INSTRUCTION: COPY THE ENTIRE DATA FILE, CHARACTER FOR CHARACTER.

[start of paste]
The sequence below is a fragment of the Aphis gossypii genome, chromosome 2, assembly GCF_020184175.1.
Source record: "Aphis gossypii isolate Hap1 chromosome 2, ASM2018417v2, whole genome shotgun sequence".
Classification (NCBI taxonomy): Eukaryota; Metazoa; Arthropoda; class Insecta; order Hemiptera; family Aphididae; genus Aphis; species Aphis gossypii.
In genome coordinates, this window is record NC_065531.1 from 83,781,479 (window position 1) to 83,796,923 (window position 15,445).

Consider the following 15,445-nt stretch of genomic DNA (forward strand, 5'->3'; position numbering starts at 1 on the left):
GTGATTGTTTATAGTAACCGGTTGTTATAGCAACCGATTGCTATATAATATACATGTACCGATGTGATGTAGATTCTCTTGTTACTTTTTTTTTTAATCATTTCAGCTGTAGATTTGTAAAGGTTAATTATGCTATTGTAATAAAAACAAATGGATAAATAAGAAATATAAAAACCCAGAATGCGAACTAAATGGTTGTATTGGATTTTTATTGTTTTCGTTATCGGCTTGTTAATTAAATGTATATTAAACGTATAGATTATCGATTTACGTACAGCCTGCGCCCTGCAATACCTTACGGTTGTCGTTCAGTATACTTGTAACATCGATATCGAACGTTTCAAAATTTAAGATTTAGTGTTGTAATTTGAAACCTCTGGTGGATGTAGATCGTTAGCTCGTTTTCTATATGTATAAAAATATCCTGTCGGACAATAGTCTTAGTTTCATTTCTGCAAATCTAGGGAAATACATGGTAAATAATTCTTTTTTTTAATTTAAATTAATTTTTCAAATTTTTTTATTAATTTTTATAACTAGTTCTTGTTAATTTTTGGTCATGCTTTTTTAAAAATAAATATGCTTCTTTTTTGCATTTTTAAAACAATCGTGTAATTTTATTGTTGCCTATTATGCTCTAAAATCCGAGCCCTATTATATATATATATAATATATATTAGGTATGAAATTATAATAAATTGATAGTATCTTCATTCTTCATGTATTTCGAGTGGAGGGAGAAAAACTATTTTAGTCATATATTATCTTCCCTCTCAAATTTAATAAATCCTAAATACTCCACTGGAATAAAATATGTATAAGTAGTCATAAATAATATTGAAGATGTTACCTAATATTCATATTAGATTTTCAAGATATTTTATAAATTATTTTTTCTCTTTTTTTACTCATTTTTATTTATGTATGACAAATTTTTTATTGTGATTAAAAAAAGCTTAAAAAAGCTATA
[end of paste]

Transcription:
The sequence below is a fragment of the Aphis gossypii genome, chromosome 2, assembly GCF_020184175.1.
Source record: "Aphis gossypii isolate Hap1 chromosome 2, ASM2018417v2, whole genome shotgun sequence".
Classification (NCBI taxonomy): Eukaryota; Metazoa; Arthropoda; class Insecta; order Hemiptera; family Aphididae; genus Aphis; species Aphis gossypii.
In genome coordinates, this window is record NC_065531.1 from 83,781,479 (window position 1) to 83,796,923 (window position 15,445).

Consider the following 15,445-nt stretch of genomic DNA (forward strand, 5'->3'; position numbering starts at 1 on the left):
GTGATTGTTTATAGTAACCGGTTGTTATAGCAACCGATTGCTATATAATATACATGTACCGATGTGATGTAGATTCTCTTGTTACTTTTTTTTTTAATCATTTCAGCTGTAGATTTGTAAAGGTTAATTATGCTATTGTAATAAAAACAAATGGATAAATAAGAAATATAAAAACCCAGAATGCGAACTAAATGGTTGTATTGGATTTTTATTGTTTTCGTTATCGGCTTGTTAATTAAATGTATATTAAACGTATAGATTATCGATTTACGTACAGCCTGCGCCCTGCAATACCTTACGGTTGTCGTTCAGTATACTTGTAACATCGATATCGAACGTTTCAAAATTTAAGATTTAGTGTTGTAATTTGAAACCTCTGGTGGATGTAGATCGTTAGCTCGTTTTCTATATGTATAAAAATATCCTGTCGGACAATAGTCTTAGTTTCATTTCTGCAAATCTAGGGAAATACATGGTAAATAATTCTTTTTTTTAATTTAAATTAATTTTTCAAATTTTTTTATTAATTTTTATAACTAGTTCTTGTTAATTTTTGGTCATGCTTTTTTAAAAATAAATATGCTTCTTTTTTGCATTTTTAAAACAATCGTGTAATTTTATTGTTGCCTATTATGCTCTAAAATCCGAGCCCTATTATATATATATATAATATATATTAGGTATGAAATTATAATAAATTGATAGTATCTTCATTCTTCATGTATTTCGAGTGGAGGGAGAAAAACTATTTTAGTCATATATTATCTTCCCTCTCAAATTTAATAAATCCTAAATACTCCACTGGAATAAAATATGTATAAGTAGTCATAAATAATATTGAAGATGTTACCTAATATTCATATTAGATTTTCAAGATATTTTATAAATTATTTTTTCTCTTTTTTTACTCATTTTTATTTATGTATGACAAATTTTTTATTGTGATTAAAAAAAGCTTAAAAAAGCTATA